The Views module is also part of Drupal core. It allows you to take data from a database and display it in a formatted way. You can extend its capabilities using many additional modules, such as exporting data to CSV format. 

Entity Construction Kit (ECK)

Drupal core has several entity types, including Node, User, and Taxonomy. Sometimes, you need to build your own entity instead of using, for example, a new content type. You can do it by creating a new custom module (for example, using the Module Builder module mentioned above) or you can use the Entity Construction Kit (ECK) module. With its help, without writing code, you can create a new data structure in the database and use it with, e.g., Fields and Views modules. In this case, you can also perfectly see another advantage of Drupal - modules work together rather than being separate elements. 

Event - Condition - Action (ECA)

The ECA module allows you to create actions on various events, such as “send an email if someone adds a comment.” The module's capabilities are vast, and if an option is missing, it can be expanded with additional actions or conditions. 


A form on a web page and in an application is a common form of interaction with users. It’s often essential for website administrators to be able to easily create new forms without waiting for a development team. Marketing departments need to add them to landing pages for campaigns, and HR departments need them to collect data from employees in various types of surveys. The examples are many. The Webform module perfectly solves the necessity to build contact forms easily. 

Feeds module 

The Feeds module retrieves data from external sources and saves it to a database in Drupal. The simplest use of the module is to retrieve data from RSS, but you can also configure it for other sources, such as XML files. All data import configuration is done by clicking around the administration interface. So, there is no need to involve a programmer in this. An example of using this module could be, for example, importing job postings to a company website from an external management system or importing recent blog posts to a corporate intranet system (built on Drupal).

Content building tools

Nowadays, building new subpages on a website involves not only adding text but also inserting many components that will make a web page attractive and convenient to use for the visitor. An editor needs tools to build complex sites and a system that doesn’t limit them in creating content.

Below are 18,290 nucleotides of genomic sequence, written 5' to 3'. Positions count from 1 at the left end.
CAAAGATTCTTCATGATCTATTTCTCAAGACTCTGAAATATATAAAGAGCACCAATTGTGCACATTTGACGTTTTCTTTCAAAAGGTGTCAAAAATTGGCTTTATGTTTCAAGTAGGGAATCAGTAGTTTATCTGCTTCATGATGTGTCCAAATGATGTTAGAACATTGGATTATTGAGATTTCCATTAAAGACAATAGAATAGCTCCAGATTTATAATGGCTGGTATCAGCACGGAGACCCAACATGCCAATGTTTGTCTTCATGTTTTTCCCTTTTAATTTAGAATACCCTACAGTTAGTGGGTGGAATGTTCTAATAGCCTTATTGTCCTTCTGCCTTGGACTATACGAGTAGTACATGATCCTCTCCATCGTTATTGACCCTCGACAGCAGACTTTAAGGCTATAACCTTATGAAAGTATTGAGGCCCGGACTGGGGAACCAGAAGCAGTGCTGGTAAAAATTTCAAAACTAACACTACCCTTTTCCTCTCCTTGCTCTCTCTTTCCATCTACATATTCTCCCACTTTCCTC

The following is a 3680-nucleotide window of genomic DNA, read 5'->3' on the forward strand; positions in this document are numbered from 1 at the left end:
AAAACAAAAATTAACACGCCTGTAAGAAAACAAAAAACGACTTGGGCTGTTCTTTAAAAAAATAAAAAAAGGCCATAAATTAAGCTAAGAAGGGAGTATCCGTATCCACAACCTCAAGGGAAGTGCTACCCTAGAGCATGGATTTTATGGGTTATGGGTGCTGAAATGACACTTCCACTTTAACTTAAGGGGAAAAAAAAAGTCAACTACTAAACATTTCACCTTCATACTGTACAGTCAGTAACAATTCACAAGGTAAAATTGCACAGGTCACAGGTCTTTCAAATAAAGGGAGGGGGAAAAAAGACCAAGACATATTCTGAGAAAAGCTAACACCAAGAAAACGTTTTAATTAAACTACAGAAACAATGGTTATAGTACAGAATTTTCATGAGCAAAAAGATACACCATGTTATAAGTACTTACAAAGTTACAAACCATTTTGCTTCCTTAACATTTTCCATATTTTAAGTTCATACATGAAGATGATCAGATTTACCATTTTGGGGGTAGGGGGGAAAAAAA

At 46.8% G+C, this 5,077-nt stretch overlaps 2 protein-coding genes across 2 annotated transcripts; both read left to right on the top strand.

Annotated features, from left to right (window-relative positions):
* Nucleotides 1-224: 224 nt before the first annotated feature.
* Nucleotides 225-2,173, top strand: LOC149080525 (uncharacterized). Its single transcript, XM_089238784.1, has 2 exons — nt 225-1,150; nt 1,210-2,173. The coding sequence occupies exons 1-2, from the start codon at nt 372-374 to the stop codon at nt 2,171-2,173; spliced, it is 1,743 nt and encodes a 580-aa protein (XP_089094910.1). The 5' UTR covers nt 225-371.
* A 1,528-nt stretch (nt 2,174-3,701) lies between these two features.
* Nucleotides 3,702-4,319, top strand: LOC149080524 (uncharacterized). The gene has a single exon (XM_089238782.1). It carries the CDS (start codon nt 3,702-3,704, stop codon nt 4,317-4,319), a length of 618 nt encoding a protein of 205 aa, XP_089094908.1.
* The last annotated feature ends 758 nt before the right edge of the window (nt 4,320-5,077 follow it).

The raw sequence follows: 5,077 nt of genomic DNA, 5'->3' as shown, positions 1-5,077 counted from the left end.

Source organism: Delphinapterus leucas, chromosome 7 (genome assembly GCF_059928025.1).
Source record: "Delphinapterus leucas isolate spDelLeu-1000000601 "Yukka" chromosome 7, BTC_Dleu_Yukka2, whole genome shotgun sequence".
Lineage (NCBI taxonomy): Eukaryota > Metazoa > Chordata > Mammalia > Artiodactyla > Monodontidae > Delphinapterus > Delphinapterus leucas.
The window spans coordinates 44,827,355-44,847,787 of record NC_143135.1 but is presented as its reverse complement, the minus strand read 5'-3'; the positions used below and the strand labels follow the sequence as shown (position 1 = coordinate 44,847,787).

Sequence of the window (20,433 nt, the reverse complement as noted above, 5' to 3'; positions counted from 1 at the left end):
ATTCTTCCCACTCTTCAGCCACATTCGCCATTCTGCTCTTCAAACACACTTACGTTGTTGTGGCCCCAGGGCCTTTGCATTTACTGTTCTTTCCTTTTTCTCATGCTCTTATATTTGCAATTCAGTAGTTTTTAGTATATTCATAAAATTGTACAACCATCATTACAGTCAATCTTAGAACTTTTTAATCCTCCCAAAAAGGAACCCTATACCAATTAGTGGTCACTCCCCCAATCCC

There are several such solutions in Drupal. Depending on the needs of content managers, you can choose from the many options available. Here are some examples. 

Layout Builder 

The Layout Builder module is found in Drupal core. It allows you to manage the layout of elements for a content type (e.g., all articles) or specific content. The module is regularly developed, and its capabilities can be extended with additional modules. 

Paragraphs module

Paragraphs is an additional module that extends the possibilities of building a data structure with the Fields module. It’s the basis of the Droopler system - a tool for quickly building company and corporate websites. We have built over a dozen ready-made components that editors can use when creating content there. 

Other tools for content

In addition to the solutions above, other content-building tools are:

Integrations with external applications

Today, the number of applications that companies and organizations use is growing. Drupal fits perfectly into such an environment because it can easily integrate with external systems.  

Drupal can pass stored data to other systems or accept data from applications. It has a RESTful Web Services module that allows simple and complex configurations.

These integration options open up the possibility of using Drupal as a headless CMS. One example can be found in our case study of a project for PZPN, documenting the creation of a system where the frontend is separated from the backend.   

No code and code generation tools - summary 

The examples described above are only a tiny part of the capabilities of Drupal modules. There are many more, and all these tools make Drupal possible to reduce the time needed to build websites or web applications. 

If you plan to create a complex website, Drupal is worth considering. Is this technology suitable for your project? Take advantage of a free consultation at our Drupal agency, during which we will help analyze your case.